Mario January 11, 2012 at 08:21 PM
The State Department will always issue warnings (because parts of Colombia will always be dangerous), but since December of 2004, when I bought my first of many tickets to fly to Bogota, Colombia, they haven't said "avoid Colombia at all costs". For all intents and purposes, there should be similar warnings for every large metropolitan city in the U.S. and elsewhere. I have a good friend (ex-pat_ living in Medallo (Medellin) who keeps me posted in the goings on between my trips. The report of "two kidnappings" is something I would assume to be a gross understatement based on what I've been hearing, and it's very true that Uribe had much better control over security than Santos has had. Thank you both for your replies, and Mr. Kershaw – have a refajo for me.
Joe Kershaw January 12, 2012 at 12:43 PM
Mario, you are correct that the kidnappings are probably understated. In fact, according to one of papers not run by the family of the country's president, a Russian this last week was kidnapped out of a gringolandia area of Bogota and found murdered in one of the poor areas of the city. I remember once when they had reported that no bombs had gone off in Bogota for over a year, and I knew of 8 in just the last 6 months. Please let me emphasize though that Bogota and many other places in Colombia are very safe to visit and I recommend that people do that. Now, As many people do, we can argue the difference in effectiveness of previous President Uribe and Current President Santos when it comes to security. And yes, there are some cities in the USA (like Flint and Detroit) that have statistics showing higher crime rates than those in some Colombian cities. But there is a difference from the USA. In Colombia the cities are actually the safer places. No problem drinking a refajo for you. And for those who want to know what it is, it is a 50/50 mix of a beer called Club Colombia and soda that is a cousin to ginger ale called Colombiana.
Mario January 12, 2012 at 04:45 PM
Mr. Kershaw, I've been a proponent of all things Colombian since I first visited in January 2005. Bogota and its people made a wonderful impression on me, and at times I felt like I was in Italy. Some of the countryside between Bogota and Zipaquira was reminiscent as were many of the shops and markets. Every time I return from there I'm ignorantly asked if I "smuggled any coke", and find myself educating yet another of many, many people here who share the stereotype perpetuated by North American media. The truth of the matter is that every Colombian I ever spoke with on the topic of drug culture was adamant in their complete disgust with the stereotypes as well as a genuine disregard for any type of drug, including tobacco. I've seen very few Colombians smoking cigarettes, and all one needs to do is look at their smiles. Pearly white teeth everywhere. Another stereotype of Colombia is that it's a Third World country and everyone lives in huts with thatched rooves. It may be a Third World country, but in Bogota, I saw (as of early 2005) the most sophisticated public mass-transit system anywhere. Use of infrastructure at its best, as opposed to what's seen in the city of Houston, Texas where I live. And how surprised were you when you saw that the TransMilenio buses were either Mercedes-Benz or Volvo? And what of the banks with the secure turnstile entry and exit? Bank robbery isn't possible in banks with those in place. Has anyone seen those in the "1st World" USA?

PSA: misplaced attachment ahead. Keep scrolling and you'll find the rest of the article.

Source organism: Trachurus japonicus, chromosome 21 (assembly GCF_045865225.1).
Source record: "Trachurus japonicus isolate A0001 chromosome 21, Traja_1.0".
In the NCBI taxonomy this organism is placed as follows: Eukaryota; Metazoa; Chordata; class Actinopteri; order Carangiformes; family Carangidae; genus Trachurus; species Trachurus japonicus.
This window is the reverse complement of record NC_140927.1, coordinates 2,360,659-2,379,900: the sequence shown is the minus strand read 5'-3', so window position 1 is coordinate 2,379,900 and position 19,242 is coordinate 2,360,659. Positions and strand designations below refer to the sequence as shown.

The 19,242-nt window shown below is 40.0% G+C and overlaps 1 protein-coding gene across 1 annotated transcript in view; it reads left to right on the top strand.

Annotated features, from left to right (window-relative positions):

Mario January 12, 2012 at 04:45 PM
You may be interested in a social networking site related to Colombia. http://colamigos.spruz.com/ It's fairly inactive these days, but it rose out of the ashes of poorbuthappy.com which is now living on as a read-only blog. I'd encourage you and anyone you know who may be interested to become members and breathe a little life back into it. I'm listed there as El Padrino. When I return to Bogota I'd be happy to meet and share a bottle of Chilean wine at my favorite restaurant in La Candelaria. Best regards, Mario
Joe Kershaw January 12, 2012 at 09:24 PM
Mario, Thanks for the info. I have been familiar with the Colombia sites for several years now. It is hoped that my writings on the Country dispel many of the beliefs by North Americans about Colombia that you mentioned. And the Candelaria area is on my list of things to write about,. it is a wonderful place though many parts of it still remain a dangerous place to be when the sun goes down. Yes, Chile has some of the best wine in South America. And perhaps I can introduce you to a Colombian wine I found. Unfortunately when you really take a hard look at it, the Transmilenio is not as great as it seems. Hmm Houston, Texas - you might be one of the oil guys I met while doing some consulting work for an engineering firm here. You and I can debate about the banks in Colombia. Actually a Davidenda bank got robbed a few months back.